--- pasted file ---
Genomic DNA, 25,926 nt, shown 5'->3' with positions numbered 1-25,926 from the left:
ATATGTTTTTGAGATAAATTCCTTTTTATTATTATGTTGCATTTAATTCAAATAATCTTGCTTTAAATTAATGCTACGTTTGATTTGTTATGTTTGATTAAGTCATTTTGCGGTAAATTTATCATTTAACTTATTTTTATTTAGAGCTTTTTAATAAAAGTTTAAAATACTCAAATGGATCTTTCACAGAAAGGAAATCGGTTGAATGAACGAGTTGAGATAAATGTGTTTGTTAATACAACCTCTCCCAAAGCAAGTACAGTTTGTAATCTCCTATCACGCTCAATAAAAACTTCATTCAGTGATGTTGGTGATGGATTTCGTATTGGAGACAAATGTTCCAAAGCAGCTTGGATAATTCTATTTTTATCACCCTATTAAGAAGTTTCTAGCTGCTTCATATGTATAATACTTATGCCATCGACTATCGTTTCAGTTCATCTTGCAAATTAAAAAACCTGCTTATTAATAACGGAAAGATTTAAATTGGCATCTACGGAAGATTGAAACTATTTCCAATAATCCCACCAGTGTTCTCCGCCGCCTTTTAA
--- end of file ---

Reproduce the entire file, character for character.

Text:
Genomic DNA, 25,926 nt, shown 5'->3' with positions numbered 1-25,926 from the left:
ATATGTTTTTGAGATAAATTCCTTTTTATTATTATGTTGCATTTAATTCAAATAATCTTGCTTTAAATTAATGCTACGTTTGATTTGTTATGTTTGATTAAGTCATTTTGCGGTAAATTTATCATTTAACTTATTTTTATTTAGAGCTTTTTAATAAAAGTTTAAAATACTCAAATGGATCTTTCACAGAAAGGAAATCGGTTGAATGAACGAGTTGAGATAAATGTGTTTGTTAATACAACCTCTCCCAAAGCAAGTACAGTTTGTAATCTCCTATCACGCTCAATAAAAACTTCATTCAGTGATGTTGGTGATGGATTTCGTATTGGAGACAAATGTTCCAAAGCAGCTTGGATAATTCTATTTTTATCACCCTATTAAGAAGTTTCTAGCTGCTTCATATGTATAATACTTATGCCATCGACTATCGTTTCAGTTCATCTTGCAAATTAAAAAACCTGCTTATTAATAACGGAAAGATTTAAATTGGCATCTACGGAAGATTGAAACTATTTCCAATAATCCCACCAGTGTTCTCCGCCGCCTTTTAA